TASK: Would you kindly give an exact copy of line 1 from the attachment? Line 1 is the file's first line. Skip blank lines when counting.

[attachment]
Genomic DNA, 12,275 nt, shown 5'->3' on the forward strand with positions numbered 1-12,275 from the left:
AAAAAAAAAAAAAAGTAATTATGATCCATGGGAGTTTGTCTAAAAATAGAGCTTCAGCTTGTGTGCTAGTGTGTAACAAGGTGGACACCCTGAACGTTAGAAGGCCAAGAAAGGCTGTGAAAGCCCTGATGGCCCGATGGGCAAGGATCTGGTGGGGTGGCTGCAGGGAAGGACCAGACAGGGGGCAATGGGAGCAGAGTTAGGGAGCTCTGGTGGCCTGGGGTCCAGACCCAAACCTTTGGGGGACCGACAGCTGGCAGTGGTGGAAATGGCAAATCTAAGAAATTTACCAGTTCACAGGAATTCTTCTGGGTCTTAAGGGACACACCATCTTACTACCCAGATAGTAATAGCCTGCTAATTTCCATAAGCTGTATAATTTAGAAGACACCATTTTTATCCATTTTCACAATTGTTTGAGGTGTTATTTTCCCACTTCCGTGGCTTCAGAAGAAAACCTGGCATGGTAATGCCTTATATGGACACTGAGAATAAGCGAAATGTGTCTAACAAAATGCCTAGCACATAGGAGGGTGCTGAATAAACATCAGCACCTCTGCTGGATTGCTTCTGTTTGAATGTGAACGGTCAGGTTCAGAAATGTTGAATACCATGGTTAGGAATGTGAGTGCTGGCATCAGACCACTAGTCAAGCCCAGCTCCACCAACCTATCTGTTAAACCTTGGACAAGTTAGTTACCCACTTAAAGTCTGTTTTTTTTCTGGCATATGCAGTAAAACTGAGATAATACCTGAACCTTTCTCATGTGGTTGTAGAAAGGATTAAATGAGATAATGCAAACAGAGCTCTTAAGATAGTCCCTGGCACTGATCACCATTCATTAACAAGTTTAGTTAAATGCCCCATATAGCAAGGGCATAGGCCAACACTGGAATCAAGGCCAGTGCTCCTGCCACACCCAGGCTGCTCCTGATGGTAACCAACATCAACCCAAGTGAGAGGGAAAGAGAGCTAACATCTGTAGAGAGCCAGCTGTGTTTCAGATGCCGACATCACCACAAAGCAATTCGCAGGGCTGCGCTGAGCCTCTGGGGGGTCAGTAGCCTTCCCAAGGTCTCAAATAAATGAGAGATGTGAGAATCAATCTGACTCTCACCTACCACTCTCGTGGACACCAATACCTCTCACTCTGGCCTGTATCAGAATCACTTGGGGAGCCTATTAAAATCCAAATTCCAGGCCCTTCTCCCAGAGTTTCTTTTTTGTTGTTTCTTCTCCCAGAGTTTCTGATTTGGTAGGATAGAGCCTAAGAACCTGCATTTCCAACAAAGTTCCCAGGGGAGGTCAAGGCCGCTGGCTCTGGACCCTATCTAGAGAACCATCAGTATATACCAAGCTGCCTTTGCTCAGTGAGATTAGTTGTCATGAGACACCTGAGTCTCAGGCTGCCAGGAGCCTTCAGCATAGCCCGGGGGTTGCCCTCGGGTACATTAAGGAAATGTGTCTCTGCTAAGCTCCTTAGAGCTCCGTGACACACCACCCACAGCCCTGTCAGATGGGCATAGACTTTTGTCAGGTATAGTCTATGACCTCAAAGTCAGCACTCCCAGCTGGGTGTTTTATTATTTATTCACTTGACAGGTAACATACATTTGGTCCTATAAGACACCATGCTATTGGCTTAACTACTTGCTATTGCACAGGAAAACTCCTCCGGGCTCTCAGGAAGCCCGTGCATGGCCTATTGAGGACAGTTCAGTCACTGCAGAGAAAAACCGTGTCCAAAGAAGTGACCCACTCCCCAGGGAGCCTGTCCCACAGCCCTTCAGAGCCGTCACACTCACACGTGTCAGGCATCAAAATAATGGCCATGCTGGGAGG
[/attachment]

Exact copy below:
Genomic DNA, 12,275 nt, shown 5'->3' on the forward strand with positions numbered 1-12,275 from the left: